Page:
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Pope Francis’ Monthly Intentions – August 2020

5th August 20

In his prayer intention for this month of August, Pope Francis urges prayers for seafarers and those working in the maritime world.


By Robin Gomes

Pope Francis on Tuesday released a video message containing his prayer intention for the month of August. He invites prayers for those “who work and live from the sea, among them sailors, fishermen and their families”.

The Pope’s Worldwide Prayer Network, formerly known as the Apostleship of Prayer, organises and disseminates “The Pope Video”.  The network is a pontifical initiative, whose mission is to pray and encounter the challenges facing humanity and the mission of the Church that concern the Holy Father, expressed in his monthly intentions.

Without seafarers, we would starve

“The life of sailors or fishermen and their families is very difficult,” Pope Francis notes in the video message in his native Spanish language.  “Sometimes they are victims of forced labor or are left behind in distant ports.”

“The competition of industrial fishing and the problem of pollution make their work even more complicated.”  However, the Pope admits, “without the people of the sea, many parts of the world would starve”.

“Let us pray for all those who work and live from the sea, among them sailors, fishermen and their families,” the Pope urges.

Apostleship of the Sea

This is the third time in less than two months that the Holy Father has addressed the issue of maritime workers. On June 12, he sent a video message to the Catholic Church’s Apostleship of the Sea (AOS), in which he thanked the maritime workers and fisherfolk for their important contribution to feeding the people of the world.  Remembering the hardship they face, especially during the Covid-19 pandemic, the Pope encouraged seafarers in their work, assuring they are not alone or forgotten.

On Sea Sunday, July 12, Pope Francis also greeted “to all those who work at sea, especially those who are far from their loved ones and their country.”

Several Christian Church agencies and secular groups mark Sea Sunday each year.  They remember and pray for seafarers and their families, drawing attention to their indispensable work and contribution.

Stella Maris Centres

One of the sponsors of Sea Sunday, marked on the second Sunday of July, is the Apostleship of the Sea, that provides hospitality and pastoral care to seafarers, fishers and their families regardless of their nationality, creed, race or culture.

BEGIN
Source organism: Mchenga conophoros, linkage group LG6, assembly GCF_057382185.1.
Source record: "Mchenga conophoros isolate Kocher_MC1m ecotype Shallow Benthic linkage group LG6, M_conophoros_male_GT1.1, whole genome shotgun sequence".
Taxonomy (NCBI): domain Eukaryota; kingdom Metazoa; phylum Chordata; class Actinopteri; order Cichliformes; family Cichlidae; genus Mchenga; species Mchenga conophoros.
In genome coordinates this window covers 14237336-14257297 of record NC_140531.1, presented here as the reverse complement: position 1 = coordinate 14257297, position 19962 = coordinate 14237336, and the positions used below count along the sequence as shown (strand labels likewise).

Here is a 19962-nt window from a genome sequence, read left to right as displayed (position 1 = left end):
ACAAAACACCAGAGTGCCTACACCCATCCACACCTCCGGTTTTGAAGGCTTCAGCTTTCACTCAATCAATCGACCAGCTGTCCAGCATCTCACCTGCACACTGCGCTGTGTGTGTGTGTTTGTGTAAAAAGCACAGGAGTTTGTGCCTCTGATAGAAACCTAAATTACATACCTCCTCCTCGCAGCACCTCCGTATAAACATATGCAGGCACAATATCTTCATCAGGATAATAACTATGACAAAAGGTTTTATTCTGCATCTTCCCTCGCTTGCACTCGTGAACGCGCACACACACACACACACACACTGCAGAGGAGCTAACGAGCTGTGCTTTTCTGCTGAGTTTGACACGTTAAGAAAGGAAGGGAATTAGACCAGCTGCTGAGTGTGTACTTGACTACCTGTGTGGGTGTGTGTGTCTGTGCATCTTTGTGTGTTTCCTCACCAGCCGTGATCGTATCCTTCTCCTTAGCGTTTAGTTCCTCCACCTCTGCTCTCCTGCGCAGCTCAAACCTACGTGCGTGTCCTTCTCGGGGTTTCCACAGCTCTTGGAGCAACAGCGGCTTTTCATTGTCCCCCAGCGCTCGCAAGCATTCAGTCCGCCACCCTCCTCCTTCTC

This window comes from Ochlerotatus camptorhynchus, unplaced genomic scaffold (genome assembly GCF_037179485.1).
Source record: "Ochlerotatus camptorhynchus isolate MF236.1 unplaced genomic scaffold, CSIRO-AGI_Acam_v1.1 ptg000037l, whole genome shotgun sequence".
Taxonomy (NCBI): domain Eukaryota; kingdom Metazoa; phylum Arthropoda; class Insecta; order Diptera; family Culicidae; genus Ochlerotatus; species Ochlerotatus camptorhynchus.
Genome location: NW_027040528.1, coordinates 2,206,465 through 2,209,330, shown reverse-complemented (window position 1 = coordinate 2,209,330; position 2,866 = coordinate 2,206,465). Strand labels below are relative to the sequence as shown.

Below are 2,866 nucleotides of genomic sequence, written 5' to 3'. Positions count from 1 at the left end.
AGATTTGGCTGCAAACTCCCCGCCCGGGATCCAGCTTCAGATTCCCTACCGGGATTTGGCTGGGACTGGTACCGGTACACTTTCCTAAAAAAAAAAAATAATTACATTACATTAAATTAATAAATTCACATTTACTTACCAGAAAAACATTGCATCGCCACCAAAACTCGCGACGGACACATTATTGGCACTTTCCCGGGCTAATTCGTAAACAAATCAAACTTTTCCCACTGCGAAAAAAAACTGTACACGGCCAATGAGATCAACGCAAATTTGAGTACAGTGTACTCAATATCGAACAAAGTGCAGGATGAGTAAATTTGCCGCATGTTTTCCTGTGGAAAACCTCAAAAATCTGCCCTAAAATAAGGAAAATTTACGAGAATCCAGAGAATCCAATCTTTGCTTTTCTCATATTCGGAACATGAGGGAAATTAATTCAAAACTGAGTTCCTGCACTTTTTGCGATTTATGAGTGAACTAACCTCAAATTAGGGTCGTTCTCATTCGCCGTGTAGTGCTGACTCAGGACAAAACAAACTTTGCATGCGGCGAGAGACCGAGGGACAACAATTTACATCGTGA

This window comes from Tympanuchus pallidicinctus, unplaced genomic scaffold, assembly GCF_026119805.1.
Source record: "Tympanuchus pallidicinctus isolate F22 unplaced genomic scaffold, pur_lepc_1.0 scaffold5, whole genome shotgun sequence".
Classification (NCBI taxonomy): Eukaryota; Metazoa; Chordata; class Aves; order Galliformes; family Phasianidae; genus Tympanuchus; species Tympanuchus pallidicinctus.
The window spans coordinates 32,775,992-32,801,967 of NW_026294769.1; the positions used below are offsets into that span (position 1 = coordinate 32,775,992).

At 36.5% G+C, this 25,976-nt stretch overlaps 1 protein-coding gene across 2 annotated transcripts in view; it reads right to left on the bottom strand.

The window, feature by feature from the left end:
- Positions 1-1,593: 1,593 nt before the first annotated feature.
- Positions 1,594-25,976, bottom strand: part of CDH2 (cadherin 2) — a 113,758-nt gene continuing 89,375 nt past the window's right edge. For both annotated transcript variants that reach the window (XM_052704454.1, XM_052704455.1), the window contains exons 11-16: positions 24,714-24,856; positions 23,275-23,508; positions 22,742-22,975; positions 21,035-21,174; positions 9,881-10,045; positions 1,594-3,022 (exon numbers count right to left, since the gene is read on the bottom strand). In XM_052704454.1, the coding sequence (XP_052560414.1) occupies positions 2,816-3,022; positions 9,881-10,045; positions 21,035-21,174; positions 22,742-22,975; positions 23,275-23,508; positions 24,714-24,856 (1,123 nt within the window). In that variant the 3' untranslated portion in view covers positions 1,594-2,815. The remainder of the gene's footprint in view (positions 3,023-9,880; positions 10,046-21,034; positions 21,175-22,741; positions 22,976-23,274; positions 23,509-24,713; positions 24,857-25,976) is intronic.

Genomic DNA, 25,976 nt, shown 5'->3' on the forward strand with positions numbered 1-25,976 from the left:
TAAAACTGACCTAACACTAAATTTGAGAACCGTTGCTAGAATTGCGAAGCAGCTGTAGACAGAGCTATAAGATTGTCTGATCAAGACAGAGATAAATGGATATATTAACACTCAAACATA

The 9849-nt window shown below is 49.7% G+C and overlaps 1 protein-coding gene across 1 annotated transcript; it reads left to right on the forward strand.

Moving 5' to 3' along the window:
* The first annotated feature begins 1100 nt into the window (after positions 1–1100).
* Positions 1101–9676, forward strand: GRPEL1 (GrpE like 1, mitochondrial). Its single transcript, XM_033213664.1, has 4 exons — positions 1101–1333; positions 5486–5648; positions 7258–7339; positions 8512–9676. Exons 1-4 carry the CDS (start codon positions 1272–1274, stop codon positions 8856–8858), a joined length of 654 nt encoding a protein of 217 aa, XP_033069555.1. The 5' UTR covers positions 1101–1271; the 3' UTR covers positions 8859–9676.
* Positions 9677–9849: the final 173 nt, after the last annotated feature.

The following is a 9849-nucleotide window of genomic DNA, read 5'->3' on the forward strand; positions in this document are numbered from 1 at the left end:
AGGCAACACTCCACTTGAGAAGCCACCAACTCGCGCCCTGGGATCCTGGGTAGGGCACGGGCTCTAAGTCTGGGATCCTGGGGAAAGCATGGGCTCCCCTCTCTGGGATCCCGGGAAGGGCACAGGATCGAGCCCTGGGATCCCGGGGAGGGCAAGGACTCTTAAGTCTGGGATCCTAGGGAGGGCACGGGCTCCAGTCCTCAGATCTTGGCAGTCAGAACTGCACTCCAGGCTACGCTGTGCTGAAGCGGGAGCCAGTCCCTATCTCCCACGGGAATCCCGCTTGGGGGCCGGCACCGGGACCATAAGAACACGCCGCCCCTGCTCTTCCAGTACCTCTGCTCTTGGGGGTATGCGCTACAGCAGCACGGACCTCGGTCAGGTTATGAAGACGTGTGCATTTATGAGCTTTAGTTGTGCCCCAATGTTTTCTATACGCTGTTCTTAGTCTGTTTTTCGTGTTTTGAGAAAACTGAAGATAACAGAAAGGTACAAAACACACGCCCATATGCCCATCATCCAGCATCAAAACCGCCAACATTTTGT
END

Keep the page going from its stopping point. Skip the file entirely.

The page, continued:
The Apostleship of the Sea has established many seafarer’s centres and hostels around the world, especially in port areas, called Stella Maris Centres, in honour of its patron, Stella Maris, the Latin for the Star of the Sea, one of the many titles honouring Our Lady.  Many seafarers have come to know the Apostleship of the Sea as Stella Maris.

The Apostleship of the Sea uses temporary buildings, caravans, even disused containers in the docks to provide 20-hour information and access to telephones or the internet. These facilities enable seafarers to communicate with their families, despite their extremely limited time in port.

In many ports around the world, Stella Maris Centres work in collaboration with seafarers’ centres in partnership with other Christian Churches.

Ministering to seafarers since 1920, the Apostleship of the Sea says it is the largest ship-visiting network in the world. It provides counsel and support to people of the sea in 334 ports with 227 port chaplains in 59 countries.

Upon hearing about Pope Francis dedicating his August prayer intention to seafarers, the Apostleship of the Sea expressed its gratitude to the Holy Father. “Thank you Papa for remembering seafarers, fishers and all those who make a living from the sea”, it wrote in a post on Facebook.

The maritime world

Along with “The Pope Video” of the August prayer intention, the Pope’s Worldwide Prayer Network also issued an infographic on seafarers, noting that the ocean is one of the most dangerous workplaces on the planet.

Between 2011 and 2020, 745 seafarers have died and 8,611 were injured. In some areas, ships have been the targets of sea pirates.

Among the hazards that maritime workers face are abandonment in distant ports, forced labour, death, injury and the pollution of the sea.

Some 3 billion people in the world depend on marine and coastal biodiversity for their livelihood. Around 200 million people are directly or indirectly employed by the fishing industry.   The market value of marine and coastal biodiversity accounts for some 5 per cent of the world’s GDP.